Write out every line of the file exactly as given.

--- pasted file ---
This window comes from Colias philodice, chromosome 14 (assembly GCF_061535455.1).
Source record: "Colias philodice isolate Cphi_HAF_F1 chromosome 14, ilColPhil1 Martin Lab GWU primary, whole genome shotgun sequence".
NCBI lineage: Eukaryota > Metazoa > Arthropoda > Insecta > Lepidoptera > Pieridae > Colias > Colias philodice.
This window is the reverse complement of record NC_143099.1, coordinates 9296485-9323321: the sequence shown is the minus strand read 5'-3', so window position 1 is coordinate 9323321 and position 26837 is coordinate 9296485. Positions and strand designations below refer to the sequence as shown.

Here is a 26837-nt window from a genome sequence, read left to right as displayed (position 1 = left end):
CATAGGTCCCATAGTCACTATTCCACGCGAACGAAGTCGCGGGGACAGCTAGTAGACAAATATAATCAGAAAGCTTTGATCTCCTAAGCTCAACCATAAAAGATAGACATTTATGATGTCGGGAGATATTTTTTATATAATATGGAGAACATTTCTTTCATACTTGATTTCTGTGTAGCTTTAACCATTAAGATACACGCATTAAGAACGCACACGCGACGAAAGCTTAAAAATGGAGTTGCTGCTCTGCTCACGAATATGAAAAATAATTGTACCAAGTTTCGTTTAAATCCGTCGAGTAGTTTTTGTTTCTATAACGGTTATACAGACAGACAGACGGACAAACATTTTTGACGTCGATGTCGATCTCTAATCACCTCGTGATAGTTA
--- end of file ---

This window comes from Colias philodice, chromosome 14 (assembly GCF_061535455.1).
Source record: "Colias philodice isolate Cphi_HAF_F1 chromosome 14, ilColPhil1 Martin Lab GWU primary, whole genome shotgun sequence".
NCBI lineage: Eukaryota > Metazoa > Arthropoda > Insecta > Lepidoptera > Pieridae > Colias > Colias philodice.
This window is the reverse complement of record NC_143099.1, coordinates 9296485-9323321: the sequence shown is the minus strand read 5'-3', so window position 1 is coordinate 9323321 and position 26837 is coordinate 9296485. Positions and strand designations below refer to the sequence as shown.

Here is a 26837-nt window from a genome sequence, read left to right as displayed (position 1 = left end):
CATAGGTCCCATAGTCACTATTCCACGCGAACGAAGTCGCGGGGACAGCTAGTAGACAAATATAATCAGAAAGCTTTGATCTCCTAAGCTCAACCATAAAAGATAGACATTTATGATGTCGGGAGATATTTTTTATATAATATGGAGAACATTTCTTTCATACTTGATTTCTGTGTAGCTTTAACCATTAAGATACACGCATTAAGAACGCACACGCGACGAAAGCTTAAAAATGGAGTTGCTGCTCTGCTCACGAATATGAAAAATAATTGTACCAAGTTTCGTTTAAATCCGTCGAGTAGTTTTTGTTTCTATAACGGTTATACAGACAGACAGACGGACAAACATTTTTGACGTCGATGTCGATCTCTAATCACCTCGTGATAGTTA